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In the first of a two-part series, Andrew Burd takes us through the background to the development of his protocol for the acute management of chemical assault burns (see Part 2 here).

I have maintained a long-term interest in how chemicals interact with living tissues, in particular with regard to crimes of assault. Clinical observation has a very important role in how we should treat such patients. The reason is that, although such patients should hopefully be rare for individual doctors, this does complicate the process of having an evidence-based treatment plan.

Randomised, controlled, clinical trials have no place in determining the acute clinical care of chemical assault cases. Before I introduce my current protocol for the acute management of chemical assault burns I want to fill in some of the background to my work in this field. This is an emotive topic and has been used and abused by politicians, journalists, commentators and celebrity-seeking surgeons to further their own agendas. That is not good.

From extravasation to assault

During the Chinese 9th National Congress of Plastic Surgery held at Changsha, Hunan Province in 2007, the reality of facial transplantation was a topic of great interest. In an editorial written to celebrate this event I described briefly the first patient I had seen who had lost their face. This was a tragic accident but the causation was a chemical, in this case alkali, burn [1]. This early experience as a junior doctor led to a lifelong interest in the interaction between chemicals and human tissues. One devastating example of this is the extravasation injury where an accidental leakage of a fluid substance intended for intravascular administration can cause extensive destruction. I reported on such a case many years ago [2] and it is interesting how one clinical experience and observation leads to another. Having expressed an interest in extravasation injuries I was soon referred more cases and a notable one was a case of extravasation of 10% calcium gluconate in a renal transplant patient [3].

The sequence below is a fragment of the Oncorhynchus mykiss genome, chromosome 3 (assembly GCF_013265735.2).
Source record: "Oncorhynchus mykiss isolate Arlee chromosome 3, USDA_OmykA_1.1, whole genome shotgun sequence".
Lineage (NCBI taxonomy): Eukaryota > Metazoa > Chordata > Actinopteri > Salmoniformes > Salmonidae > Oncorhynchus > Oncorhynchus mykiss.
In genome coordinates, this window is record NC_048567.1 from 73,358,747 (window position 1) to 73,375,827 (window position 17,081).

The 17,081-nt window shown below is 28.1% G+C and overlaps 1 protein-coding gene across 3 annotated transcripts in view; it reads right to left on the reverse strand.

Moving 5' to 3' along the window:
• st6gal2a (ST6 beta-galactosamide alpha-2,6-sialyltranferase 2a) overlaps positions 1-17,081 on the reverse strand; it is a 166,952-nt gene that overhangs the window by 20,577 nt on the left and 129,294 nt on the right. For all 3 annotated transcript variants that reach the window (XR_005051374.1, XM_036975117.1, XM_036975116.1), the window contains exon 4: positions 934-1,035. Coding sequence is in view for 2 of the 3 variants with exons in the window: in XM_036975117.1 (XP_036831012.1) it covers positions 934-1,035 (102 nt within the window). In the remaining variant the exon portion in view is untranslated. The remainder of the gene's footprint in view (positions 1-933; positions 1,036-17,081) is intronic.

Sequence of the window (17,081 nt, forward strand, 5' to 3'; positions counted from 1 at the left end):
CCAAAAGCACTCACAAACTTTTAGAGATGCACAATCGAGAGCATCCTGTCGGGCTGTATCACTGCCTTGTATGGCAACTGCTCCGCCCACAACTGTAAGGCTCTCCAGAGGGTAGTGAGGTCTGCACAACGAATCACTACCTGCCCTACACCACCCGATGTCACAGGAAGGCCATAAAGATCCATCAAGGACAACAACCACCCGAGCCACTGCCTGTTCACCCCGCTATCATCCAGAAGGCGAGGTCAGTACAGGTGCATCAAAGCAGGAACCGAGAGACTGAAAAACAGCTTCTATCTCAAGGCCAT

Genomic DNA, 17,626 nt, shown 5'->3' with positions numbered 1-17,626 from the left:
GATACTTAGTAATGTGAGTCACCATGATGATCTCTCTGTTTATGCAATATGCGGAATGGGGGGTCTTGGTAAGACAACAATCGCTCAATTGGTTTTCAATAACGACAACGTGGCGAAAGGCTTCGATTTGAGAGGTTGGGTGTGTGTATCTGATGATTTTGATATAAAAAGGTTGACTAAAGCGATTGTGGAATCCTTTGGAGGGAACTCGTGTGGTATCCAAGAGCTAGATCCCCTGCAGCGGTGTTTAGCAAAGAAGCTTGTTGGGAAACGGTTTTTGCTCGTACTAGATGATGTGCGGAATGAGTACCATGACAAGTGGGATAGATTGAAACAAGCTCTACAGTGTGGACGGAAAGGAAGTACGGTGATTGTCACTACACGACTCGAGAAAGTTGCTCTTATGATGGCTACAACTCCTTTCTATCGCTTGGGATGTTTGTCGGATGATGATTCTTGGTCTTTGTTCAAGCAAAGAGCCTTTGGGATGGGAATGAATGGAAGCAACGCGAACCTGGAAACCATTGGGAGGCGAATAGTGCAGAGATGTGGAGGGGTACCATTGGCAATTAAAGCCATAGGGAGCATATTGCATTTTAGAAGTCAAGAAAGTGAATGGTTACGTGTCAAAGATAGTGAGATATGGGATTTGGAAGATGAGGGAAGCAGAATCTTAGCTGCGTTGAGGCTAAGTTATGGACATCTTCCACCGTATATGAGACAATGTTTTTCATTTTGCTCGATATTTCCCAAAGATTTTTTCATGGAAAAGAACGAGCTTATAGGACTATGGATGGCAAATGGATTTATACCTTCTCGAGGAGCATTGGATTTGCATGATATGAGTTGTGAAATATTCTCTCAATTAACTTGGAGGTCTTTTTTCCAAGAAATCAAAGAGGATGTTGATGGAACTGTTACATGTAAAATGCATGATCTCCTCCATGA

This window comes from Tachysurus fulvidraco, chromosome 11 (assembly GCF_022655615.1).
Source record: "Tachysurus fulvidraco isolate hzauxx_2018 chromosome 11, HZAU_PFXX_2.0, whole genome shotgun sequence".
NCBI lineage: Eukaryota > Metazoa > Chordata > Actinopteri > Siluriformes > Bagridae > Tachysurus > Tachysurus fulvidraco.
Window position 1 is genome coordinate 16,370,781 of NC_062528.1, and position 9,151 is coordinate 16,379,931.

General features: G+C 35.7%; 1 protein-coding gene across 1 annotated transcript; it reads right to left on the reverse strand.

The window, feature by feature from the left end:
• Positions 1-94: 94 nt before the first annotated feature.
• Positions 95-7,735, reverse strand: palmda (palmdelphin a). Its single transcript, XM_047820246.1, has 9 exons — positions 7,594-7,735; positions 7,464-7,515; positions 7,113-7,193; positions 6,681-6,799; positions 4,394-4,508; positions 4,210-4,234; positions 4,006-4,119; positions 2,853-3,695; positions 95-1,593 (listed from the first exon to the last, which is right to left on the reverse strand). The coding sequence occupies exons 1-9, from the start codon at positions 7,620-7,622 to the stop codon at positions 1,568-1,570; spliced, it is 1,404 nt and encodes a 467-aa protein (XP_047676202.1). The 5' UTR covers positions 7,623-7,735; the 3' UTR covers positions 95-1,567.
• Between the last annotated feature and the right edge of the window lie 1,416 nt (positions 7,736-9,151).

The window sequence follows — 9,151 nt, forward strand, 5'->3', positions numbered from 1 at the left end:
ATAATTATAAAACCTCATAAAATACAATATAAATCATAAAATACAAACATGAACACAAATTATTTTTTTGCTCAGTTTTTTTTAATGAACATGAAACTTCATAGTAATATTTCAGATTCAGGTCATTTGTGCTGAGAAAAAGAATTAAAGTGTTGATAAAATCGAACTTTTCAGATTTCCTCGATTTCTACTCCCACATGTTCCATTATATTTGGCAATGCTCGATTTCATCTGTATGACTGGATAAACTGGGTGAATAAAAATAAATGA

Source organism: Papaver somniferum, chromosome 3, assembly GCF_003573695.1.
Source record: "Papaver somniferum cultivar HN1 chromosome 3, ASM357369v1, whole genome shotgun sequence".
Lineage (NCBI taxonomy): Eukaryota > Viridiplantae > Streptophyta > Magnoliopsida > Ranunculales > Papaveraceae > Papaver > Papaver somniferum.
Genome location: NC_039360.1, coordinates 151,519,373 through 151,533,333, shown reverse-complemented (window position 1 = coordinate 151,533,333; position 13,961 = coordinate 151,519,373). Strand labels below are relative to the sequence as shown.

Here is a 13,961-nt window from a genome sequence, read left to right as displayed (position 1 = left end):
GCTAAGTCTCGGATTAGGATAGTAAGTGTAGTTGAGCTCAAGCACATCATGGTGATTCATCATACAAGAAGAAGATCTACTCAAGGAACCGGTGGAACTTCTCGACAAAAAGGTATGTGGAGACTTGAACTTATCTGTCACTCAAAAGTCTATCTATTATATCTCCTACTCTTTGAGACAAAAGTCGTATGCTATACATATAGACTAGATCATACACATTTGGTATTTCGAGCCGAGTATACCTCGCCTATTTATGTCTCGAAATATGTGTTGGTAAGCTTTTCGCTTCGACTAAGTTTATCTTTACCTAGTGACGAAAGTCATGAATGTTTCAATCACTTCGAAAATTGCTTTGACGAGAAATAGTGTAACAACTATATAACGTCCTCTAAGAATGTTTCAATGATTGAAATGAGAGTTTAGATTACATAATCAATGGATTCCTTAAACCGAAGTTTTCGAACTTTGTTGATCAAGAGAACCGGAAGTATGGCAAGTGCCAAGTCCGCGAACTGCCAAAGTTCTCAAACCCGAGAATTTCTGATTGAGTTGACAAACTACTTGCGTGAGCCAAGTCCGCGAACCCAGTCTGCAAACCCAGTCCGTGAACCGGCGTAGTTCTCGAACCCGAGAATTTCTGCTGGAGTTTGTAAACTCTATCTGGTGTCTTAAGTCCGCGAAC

“New strategies can be further encouraged, in particular urgent excision of HF burns specifically but also with acid assault burns in general, to decrease the acid load”

Hydrofluoric acid burns

The hyperosmolar calcium gluconate had caused a full thickness ‘burn’ injury of the medial ankle and required debridement and skin grafting. Not long after I was called to the accident and emergency department to see a patient who had sustained hydrofluoric acid (HF) burns to his right thumb and index finger. He had been in considerable pain and the emergency doctor had given what was then standard treatment, subcutaneous calcium gluconate. Aware that this could cause a devasting iatrogenic disaster my primary concern was to reduce the hyperosmolar effect by using hyaluronidase. I then proceeded to read around the treatment of hydrofluoric acid burns.

The result was an extensive review of the evolution of treatment of HF burns. By extensive I mean that we undertook to identify every paper written in the English language that discussed hydrofluoric acid burns. This was also undertaken at a stage when we were becoming increasingly interested in medical algorithms in preparation for the day when artificial intelligence (AI) would be a driving force in clinical medicine. The result was two papers, one a review and one an algorithm [4,5]. This foundation of knowledge created a desire to build on it with new insights in the evolving literature. This resulted in various personal communications with authors from a number of disciplines and also resulted in a number of letters to journals which stimulated open, professional discussion.

There was one paper though that did cause considerable concern. The paper was simply titled ‘Hydrofluoric Acid Burns’. It came from the Brisbane unit in Australia and the senior author was one of the grandees of the international burn community [6]. This paper described a series of hydrofluoric acid burns admitted to a single unit between 1977 and 1999. On the basis of this clinical experience the authors developed a series of clinical algorithms that were remarkably similar to the ones we had previously developed 10 years before. One of the stated objectives of the paper was to present “a novel way of delivering calcium combined with dimethyl sulphoxide (DMSO) for cutaneous burns”.